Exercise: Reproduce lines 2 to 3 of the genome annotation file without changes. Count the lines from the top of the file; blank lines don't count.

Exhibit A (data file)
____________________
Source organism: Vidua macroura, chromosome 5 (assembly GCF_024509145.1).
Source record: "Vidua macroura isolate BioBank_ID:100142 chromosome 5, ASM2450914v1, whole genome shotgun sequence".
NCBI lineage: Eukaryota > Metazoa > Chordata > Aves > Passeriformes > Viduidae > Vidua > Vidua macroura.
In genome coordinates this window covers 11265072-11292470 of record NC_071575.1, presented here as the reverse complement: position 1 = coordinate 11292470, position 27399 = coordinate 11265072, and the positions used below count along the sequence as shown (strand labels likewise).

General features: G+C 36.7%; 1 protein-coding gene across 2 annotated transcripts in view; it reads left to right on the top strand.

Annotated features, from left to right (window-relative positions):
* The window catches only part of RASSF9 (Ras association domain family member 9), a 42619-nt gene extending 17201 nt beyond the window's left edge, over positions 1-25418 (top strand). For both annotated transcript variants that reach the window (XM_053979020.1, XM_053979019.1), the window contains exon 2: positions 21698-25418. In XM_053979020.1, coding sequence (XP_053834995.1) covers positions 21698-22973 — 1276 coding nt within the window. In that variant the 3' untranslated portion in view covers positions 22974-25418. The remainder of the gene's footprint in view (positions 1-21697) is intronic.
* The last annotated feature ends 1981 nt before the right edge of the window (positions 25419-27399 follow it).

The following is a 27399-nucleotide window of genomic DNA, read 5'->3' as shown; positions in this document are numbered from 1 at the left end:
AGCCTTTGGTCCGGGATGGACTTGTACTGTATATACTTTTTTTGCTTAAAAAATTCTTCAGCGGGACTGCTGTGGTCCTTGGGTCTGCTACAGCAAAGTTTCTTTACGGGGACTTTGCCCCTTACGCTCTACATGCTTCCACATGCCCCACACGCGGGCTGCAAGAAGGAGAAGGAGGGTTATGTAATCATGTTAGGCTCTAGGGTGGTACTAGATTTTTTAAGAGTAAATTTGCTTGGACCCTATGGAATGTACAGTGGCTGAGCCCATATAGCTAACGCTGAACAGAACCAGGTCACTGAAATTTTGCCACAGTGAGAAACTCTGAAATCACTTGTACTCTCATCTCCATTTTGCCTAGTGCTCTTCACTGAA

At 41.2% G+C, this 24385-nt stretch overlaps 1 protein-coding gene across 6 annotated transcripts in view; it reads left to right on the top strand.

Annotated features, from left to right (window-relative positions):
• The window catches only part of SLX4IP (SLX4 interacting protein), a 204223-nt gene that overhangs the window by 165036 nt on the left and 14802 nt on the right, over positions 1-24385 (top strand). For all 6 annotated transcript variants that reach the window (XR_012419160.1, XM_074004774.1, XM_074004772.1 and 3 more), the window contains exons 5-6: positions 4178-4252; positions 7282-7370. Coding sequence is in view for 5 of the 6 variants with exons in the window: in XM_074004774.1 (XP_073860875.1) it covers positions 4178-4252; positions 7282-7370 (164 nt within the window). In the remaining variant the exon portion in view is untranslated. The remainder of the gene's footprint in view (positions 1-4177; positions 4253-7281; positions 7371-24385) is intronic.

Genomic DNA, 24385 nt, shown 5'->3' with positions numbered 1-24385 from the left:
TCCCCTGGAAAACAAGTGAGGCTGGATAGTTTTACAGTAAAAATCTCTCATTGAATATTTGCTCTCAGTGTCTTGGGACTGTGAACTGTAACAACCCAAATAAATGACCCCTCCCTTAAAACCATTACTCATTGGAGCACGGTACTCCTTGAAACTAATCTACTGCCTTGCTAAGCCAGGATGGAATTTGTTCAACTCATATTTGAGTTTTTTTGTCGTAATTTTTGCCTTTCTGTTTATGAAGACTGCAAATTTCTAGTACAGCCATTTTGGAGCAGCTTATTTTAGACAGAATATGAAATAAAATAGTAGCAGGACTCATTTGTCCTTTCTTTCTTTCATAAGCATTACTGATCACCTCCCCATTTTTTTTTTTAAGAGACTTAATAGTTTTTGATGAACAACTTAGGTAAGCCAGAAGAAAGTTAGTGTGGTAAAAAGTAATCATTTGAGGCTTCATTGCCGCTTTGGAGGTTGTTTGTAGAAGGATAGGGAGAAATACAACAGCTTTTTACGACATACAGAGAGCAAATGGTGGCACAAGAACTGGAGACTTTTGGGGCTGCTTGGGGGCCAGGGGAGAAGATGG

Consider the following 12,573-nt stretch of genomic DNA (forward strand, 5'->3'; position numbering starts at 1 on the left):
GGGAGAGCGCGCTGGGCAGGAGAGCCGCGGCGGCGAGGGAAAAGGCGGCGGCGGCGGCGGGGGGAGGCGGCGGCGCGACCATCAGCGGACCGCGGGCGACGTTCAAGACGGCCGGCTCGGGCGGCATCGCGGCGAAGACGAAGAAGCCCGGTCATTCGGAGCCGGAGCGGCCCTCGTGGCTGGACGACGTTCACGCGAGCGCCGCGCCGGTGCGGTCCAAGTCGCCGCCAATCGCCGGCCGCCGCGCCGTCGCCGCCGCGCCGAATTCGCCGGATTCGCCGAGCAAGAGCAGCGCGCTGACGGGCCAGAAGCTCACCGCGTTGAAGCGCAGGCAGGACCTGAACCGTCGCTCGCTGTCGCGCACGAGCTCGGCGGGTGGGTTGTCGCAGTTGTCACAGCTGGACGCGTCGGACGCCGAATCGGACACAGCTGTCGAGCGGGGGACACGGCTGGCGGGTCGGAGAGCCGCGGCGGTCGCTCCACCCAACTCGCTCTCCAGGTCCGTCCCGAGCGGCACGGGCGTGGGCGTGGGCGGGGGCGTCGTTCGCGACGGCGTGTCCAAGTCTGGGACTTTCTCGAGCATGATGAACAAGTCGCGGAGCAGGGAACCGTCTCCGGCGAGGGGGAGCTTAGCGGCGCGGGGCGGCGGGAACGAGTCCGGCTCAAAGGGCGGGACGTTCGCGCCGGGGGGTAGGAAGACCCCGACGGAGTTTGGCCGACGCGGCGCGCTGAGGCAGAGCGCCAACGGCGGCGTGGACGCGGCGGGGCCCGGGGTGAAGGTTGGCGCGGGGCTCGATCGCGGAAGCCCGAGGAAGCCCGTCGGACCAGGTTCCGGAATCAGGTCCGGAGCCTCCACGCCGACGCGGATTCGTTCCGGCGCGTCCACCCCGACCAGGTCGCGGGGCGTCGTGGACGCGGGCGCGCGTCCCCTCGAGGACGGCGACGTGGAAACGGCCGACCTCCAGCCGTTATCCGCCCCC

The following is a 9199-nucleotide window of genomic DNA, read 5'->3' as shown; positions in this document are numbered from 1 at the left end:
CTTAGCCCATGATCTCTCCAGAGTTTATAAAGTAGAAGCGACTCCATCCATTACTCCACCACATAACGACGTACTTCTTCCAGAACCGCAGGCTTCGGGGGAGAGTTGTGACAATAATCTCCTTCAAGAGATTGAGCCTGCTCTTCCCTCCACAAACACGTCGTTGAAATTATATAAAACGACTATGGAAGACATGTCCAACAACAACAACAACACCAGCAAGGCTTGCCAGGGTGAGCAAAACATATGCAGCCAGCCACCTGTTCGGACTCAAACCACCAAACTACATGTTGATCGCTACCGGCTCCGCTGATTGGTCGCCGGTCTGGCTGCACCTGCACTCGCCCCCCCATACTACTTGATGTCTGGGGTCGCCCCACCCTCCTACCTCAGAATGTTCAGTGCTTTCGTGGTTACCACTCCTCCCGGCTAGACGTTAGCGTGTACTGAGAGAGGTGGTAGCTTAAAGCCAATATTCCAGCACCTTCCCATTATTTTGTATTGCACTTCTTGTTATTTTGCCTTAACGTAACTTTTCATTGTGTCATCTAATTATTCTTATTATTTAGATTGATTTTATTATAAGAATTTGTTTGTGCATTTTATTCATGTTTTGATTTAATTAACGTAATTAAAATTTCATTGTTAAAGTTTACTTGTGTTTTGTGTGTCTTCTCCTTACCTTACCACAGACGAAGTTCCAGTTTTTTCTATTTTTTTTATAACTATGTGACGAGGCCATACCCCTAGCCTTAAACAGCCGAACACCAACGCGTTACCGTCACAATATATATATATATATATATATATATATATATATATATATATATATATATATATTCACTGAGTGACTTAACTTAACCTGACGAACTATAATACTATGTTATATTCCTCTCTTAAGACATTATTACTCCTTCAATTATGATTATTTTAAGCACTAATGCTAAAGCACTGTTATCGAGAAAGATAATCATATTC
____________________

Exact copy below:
Source record: "Vidua macroura isolate BioBank_ID:100142 chromosome 5, ASM2450914v1, whole genome shotgun sequence".
NCBI lineage: Eukaryota > Metazoa > Chordata > Aves > Passeriformes > Viduidae > Vidua > Vidua macroura.